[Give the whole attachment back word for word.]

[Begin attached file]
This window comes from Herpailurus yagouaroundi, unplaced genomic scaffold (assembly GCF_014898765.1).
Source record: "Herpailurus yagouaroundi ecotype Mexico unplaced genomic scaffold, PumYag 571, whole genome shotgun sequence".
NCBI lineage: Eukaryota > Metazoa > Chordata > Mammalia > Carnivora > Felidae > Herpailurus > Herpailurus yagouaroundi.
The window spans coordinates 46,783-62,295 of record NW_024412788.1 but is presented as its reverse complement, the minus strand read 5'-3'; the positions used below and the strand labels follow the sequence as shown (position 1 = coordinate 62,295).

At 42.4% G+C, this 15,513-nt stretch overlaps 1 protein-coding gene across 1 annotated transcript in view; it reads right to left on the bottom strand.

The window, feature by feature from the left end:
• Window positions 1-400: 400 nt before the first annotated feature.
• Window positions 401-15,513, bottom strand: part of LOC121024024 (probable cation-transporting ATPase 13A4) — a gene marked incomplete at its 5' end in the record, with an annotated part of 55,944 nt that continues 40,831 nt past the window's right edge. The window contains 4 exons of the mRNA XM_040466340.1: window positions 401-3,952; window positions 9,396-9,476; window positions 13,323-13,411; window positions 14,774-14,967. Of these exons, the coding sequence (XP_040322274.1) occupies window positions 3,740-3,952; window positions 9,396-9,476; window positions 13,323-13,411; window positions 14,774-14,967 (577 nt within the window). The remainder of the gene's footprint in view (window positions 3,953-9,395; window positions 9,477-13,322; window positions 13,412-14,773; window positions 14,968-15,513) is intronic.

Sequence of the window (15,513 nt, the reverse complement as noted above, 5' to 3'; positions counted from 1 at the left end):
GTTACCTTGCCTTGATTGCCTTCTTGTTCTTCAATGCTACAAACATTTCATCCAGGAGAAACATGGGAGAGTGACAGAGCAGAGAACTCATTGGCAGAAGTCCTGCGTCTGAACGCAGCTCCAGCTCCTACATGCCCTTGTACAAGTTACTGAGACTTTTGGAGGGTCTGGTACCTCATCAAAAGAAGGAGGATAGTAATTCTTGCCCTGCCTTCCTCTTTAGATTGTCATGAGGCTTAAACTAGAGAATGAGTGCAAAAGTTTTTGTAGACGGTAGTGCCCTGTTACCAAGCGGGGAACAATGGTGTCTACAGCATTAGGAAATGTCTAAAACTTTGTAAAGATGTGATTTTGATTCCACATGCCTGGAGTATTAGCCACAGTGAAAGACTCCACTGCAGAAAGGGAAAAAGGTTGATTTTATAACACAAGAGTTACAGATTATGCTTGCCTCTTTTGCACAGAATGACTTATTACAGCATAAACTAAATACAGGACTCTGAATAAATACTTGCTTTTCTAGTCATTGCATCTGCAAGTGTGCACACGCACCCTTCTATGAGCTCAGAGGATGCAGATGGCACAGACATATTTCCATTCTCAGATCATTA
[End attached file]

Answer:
This window comes from Herpailurus yagouaroundi, unplaced genomic scaffold (assembly GCF_014898765.1).
Source record: "Herpailurus yagouaroundi ecotype Mexico unplaced genomic scaffold, PumYag 571, whole genome shotgun sequence".
NCBI lineage: Eukaryota > Metazoa > Chordata > Mammalia > Carnivora > Felidae > Herpailurus > Herpailurus yagouaroundi.
The window spans coordinates 46,783-62,295 of record NW_024412788.1 but is presented as its reverse complement, the minus strand read 5'-3'; the positions used below and the strand labels follow the sequence as shown (position 1 = coordinate 62,295).

At 42.4% G+C, this 15,513-nt stretch overlaps 1 protein-coding gene across 1 annotated transcript in view; it reads right to left on the bottom strand.

The window, feature by feature from the left end:
• Window positions 1-400: 400 nt before the first annotated feature.
• Window positions 401-15,513, bottom strand: part of LOC121024024 (probable cation-transporting ATPase 13A4) — a gene marked incomplete at its 5' end in the record, with an annotated part of 55,944 nt that continues 40,831 nt past the window's right edge. The window contains 4 exons of the mRNA XM_040466340.1: window positions 401-3,952; window positions 9,396-9,476; window positions 13,323-13,411; window positions 14,774-14,967. Of these exons, the coding sequence (XP_040322274.1) occupies window positions 3,740-3,952; window positions 9,396-9,476; window positions 13,323-13,411; window positions 14,774-14,967 (577 nt within the window). The remainder of the gene's footprint in view (window positions 3,953-9,395; window positions 9,477-13,322; window positions 13,412-14,773; window positions 14,968-15,513) is intronic.

Sequence of the window (15,513 nt, the reverse complement as noted above, 5' to 3'; positions counted from 1 at the left end):
GTTACCTTGCCTTGATTGCCTTCTTGTTCTTCAATGCTACAAACATTTCATCCAGGAGAAACATGGGAGAGTGACAGAGCAGAGAACTCATTGGCAGAAGTCCTGCGTCTGAACGCAGCTCCAGCTCCTACATGCCCTTGTACAAGTTACTGAGACTTTTGGAGGGTCTGGTACCTCATCAAAAGAAGGAGGATAGTAATTCTTGCCCTGCCTTCCTCTTTAGATTGTCATGAGGCTTAAACTAGAGAATGAGTGCAAAAGTTTTTGTAGACGGTAGTGCCCTGTTACCAAGCGGGGAACAATGGTGTCTACAGCATTAGGAAATGTCTAAAACTTTGTAAAGATGTGATTTTGATTCCACATGCCTGGAGTATTAGCCACAGTGAAAGACTCCACTGCAGAAAGGGAAAAAGGTTGATTTTATAACACAAGAGTTACAGATTATGCTTGCCTCTTTTGCACAGAATGACTTATTACAGCATAAACTAAATACAGGACTCTGAATAAATACTTGCTTTTCTAGTCATTGCATCTGCAAGTGTGCACACGCACCCTTCTATGAGCTCAGAGGATGCAGATGGCACAGACATATTTCCATTCTCAGATCATTA